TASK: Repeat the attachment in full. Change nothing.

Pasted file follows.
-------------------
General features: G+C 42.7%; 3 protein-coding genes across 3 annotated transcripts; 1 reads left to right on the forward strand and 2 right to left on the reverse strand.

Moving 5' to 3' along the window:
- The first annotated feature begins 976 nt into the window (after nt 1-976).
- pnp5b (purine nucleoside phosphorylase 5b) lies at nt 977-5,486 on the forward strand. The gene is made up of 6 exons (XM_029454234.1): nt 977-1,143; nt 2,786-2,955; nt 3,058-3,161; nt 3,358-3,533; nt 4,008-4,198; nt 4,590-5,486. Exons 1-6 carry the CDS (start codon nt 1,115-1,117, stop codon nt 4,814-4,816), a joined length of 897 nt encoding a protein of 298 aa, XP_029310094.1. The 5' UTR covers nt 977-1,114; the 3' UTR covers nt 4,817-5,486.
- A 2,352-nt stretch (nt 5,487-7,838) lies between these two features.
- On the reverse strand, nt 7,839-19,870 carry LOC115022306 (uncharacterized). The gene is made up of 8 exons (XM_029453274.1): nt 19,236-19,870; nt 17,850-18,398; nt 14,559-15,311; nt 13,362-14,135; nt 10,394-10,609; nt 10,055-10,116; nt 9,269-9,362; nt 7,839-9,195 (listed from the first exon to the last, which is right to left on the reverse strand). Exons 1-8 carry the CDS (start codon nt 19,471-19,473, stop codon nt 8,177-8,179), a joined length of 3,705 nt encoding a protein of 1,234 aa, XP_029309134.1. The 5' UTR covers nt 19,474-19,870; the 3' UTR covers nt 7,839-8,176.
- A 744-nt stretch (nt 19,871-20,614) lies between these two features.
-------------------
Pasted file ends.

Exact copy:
General features: G+C 42.7%; 3 protein-coding genes across 3 annotated transcripts; 1 reads left to right on the forward strand and 2 right to left on the reverse strand.

Moving 5' to 3' along the window:
- The first annotated feature begins 976 nt into the window (after nt 1-976).
- pnp5b (purine nucleoside phosphorylase 5b) lies at nt 977-5,486 on the forward strand. The gene is made up of 6 exons (XM_029454234.1): nt 977-1,143; nt 2,786-2,955; nt 3,058-3,161; nt 3,358-3,533; nt 4,008-4,198; nt 4,590-5,486. Exons 1-6 carry the CDS (start codon nt 1,115-1,117, stop codon nt 4,814-4,816), a joined length of 897 nt encoding a protein of 298 aa, XP_029310094.1. The 5' UTR covers nt 977-1,114; the 3' UTR covers nt 4,817-5,486.
- A 2,352-nt stretch (nt 5,487-7,838) lies between these two features.
- On the reverse strand, nt 7,839-19,870 carry LOC115022306 (uncharacterized). The gene is made up of 8 exons (XM_029453274.1): nt 19,236-19,870; nt 17,850-18,398; nt 14,559-15,311; nt 13,362-14,135; nt 10,394-10,609; nt 10,055-10,116; nt 9,269-9,362; nt 7,839-9,195 (listed from the first exon to the last, which is right to left on the reverse strand). Exons 1-8 carry the CDS (start codon nt 19,471-19,473, stop codon nt 8,177-8,179), a joined length of 3,705 nt encoding a protein of 1,234 aa, XP_029309134.1. The 5' UTR covers nt 19,474-19,870; the 3' UTR covers nt 7,839-8,176.
- A 744-nt stretch (nt 19,871-20,614) lies between these two features.